Tag Archives: filmmakers

Avoid post-production blues: Create a marketing strategy

A-rollercoaster-ride-001The wording in the title is a little deceptive; “post-production” doesn’t mean the problems one is faced with when they put too much faith in that old adage “we can fix it in post”, I mean the time you have to wait from wrapping on production and finally getting the film out to the masses. It can be a real roller coaster: you’re going to face some extremely high highs and sometime some devastating lows and if you lose energy for your film you could be heading for a really dark tunnel; however, if you power through you’ll get off your ride feeling exhilarated and queuing up to do it all again!

Let’s examine what happens to filmmakers after they wrap. See if the following sounds familiar… You had a stroke of genius when you first conceived your story, spent days, weeks, months maybe years on a script. Then, chomping at the bit to make your film you call in every favour, save and then spend every penny on preparing, casting, producing and filming your masterpiece and eventually you get to say those sweet, sweet words… “That’s a wrap”. And then…. nothing….

You’re tired, you’re emotionally, physically and mentally drained; you’re happy but you’re running on empty. Furthermore, your ego is high with accomplishment and adrenaline and who could fault you for that – not everyone gets to this stage, well done, be proud but for heavens sake take a break! I know it’s tempting to dive straight into the edit but please let your film breathe, step back so you can come at your edit with some objective creativity.

If you can’t take a break in the true sense of the word, here’s a few things I did for my latest horror film “Time Lapse” that will hopefully make you feel productive while at the same time relaxed.

Build a website for your film

It doesn’t have to be the best website in the word, just simple and straight to the point, easy to navigate around and interesting. There are lots of free ways to build a website (wordpress, blogger, blogspot) and loads of tutorials to help you.

Write articles about your film

And I mean EVERYTHING about your film. Use what you have, you’ve spent so much time planning and preparing and filming I am sure you could write about how you conceived the idea, how you approached writing dialogue, developed the characters, how you lit certain scenes, any tips and tricks, I could go on. My point is that you have a wealth of material at your fingertips AND it shows people just how serious you take your filmmaking.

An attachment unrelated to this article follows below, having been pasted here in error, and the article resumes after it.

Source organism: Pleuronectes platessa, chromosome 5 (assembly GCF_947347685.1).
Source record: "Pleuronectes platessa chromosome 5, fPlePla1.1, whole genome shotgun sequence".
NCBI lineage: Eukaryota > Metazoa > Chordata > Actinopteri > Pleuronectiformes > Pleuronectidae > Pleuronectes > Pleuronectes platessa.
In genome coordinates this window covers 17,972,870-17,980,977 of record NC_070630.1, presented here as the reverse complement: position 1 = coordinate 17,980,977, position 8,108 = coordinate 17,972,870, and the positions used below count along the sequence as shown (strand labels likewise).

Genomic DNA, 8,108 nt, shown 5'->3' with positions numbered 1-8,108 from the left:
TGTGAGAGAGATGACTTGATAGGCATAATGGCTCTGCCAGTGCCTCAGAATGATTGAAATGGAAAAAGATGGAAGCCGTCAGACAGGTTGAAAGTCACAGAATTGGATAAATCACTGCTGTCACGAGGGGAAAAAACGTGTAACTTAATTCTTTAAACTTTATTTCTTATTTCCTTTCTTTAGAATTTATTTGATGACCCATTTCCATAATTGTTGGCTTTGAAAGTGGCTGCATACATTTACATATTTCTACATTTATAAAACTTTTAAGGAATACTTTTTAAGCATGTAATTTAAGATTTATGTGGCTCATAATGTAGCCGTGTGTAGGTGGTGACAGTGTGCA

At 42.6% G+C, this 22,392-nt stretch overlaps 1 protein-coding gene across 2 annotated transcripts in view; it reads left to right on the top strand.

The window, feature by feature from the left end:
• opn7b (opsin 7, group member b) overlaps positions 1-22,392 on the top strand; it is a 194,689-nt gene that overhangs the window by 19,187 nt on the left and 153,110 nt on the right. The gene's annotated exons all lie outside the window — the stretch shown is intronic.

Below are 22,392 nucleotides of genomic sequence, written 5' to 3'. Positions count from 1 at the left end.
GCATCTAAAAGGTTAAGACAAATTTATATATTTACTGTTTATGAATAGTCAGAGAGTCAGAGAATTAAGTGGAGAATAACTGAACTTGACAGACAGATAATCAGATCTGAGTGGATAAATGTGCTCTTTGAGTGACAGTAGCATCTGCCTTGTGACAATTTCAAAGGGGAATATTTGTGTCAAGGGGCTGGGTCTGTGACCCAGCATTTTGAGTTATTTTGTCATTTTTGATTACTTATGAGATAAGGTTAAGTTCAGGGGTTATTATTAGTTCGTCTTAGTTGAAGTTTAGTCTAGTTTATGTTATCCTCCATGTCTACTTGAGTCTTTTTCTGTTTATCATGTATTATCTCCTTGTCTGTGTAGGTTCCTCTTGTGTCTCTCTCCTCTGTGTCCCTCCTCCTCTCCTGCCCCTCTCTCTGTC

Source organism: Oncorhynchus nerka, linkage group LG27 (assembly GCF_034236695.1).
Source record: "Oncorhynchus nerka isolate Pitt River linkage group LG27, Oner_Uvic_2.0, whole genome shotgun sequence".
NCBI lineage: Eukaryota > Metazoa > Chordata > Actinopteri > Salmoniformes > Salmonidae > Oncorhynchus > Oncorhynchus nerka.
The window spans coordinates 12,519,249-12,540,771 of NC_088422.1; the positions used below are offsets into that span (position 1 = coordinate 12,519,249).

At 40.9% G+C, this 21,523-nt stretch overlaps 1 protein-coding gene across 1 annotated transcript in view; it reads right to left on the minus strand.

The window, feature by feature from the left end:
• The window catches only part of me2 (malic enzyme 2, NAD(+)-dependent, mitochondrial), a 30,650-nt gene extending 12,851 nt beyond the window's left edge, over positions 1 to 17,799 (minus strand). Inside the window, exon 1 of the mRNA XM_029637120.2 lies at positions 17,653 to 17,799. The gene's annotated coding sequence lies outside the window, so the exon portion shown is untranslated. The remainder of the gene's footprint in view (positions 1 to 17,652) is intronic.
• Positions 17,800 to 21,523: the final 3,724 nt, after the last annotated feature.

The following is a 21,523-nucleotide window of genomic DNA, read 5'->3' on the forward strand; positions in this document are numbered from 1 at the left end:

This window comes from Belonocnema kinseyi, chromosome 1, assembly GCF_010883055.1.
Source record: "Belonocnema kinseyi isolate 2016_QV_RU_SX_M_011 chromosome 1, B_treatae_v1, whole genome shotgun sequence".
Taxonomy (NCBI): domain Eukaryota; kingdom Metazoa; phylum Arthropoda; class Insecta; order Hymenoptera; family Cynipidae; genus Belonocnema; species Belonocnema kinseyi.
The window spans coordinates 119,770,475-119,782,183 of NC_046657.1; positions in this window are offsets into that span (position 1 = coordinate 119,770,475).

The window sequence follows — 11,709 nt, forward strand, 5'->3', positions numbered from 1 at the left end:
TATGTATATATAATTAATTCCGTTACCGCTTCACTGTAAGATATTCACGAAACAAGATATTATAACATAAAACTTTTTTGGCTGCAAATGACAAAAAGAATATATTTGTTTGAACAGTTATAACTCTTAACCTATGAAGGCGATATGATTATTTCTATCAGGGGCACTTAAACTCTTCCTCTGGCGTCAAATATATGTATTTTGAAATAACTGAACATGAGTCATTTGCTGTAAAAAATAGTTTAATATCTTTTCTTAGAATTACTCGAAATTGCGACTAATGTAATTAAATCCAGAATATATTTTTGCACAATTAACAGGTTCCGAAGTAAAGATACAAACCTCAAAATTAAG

Create promo material – ready for when your film is complete

If you find yourself frantically trying to cut a trailer and slap up a few posters in photoshop then you’re probably being reactive and not pro-active. Take your time and have all the promo material in place so when the film is ready, people can be wowed by everything you produce. If you expect that all that rushing will result in 500,000 fans over night then good luck with that!

Build a fan base

Now you’ve got interesting articles, a few good production images and possibly some behind the scenes footage, start directing people to your film. Think of the site as a platform for the people of the internet to explore and become interested fans. You can do this by asking friends to follow on facebook, start a fan page, pay for some promotional marketing (a couple of £ could get you infront of 1,000’s of people) and twitter, follow like-minded people on twitter and start talking to people – it can quickly snowball!

Research festivals

A common mistake: most filmmakers wait until after the film is completely finished before they start looking at festivals – usually because they’re caught up in making the film look right; but ask yourself, what’s the point in making a beautiful film if no one gets to see it? Start looking for the right festivals too, don’t just blindly submit your film into everything because you’ll waste your money. If your film is a horror film then submit to horror festivals – do the research and be selective!

Distribution: Ask the right questions!

NEWSFLASH: There’s a little more to this industry than

  • Enter a film into a festival
  • win
  • get approached to sell your rights
  • make a feature version
  • win an Oscar

Now I’m not saying that it’s impossible, it’s not. It’s just difficult. So do your homework. What rights do I need to protect? Which festivals will qualify me for an Oscar and BAFTA nomination? If I want to sell my film what would be a realistic price tag? Would selling to one distributor prevent me from selling to another? All of these questions answered will empower you – The BBC have a great blog around all this issues – click here for more!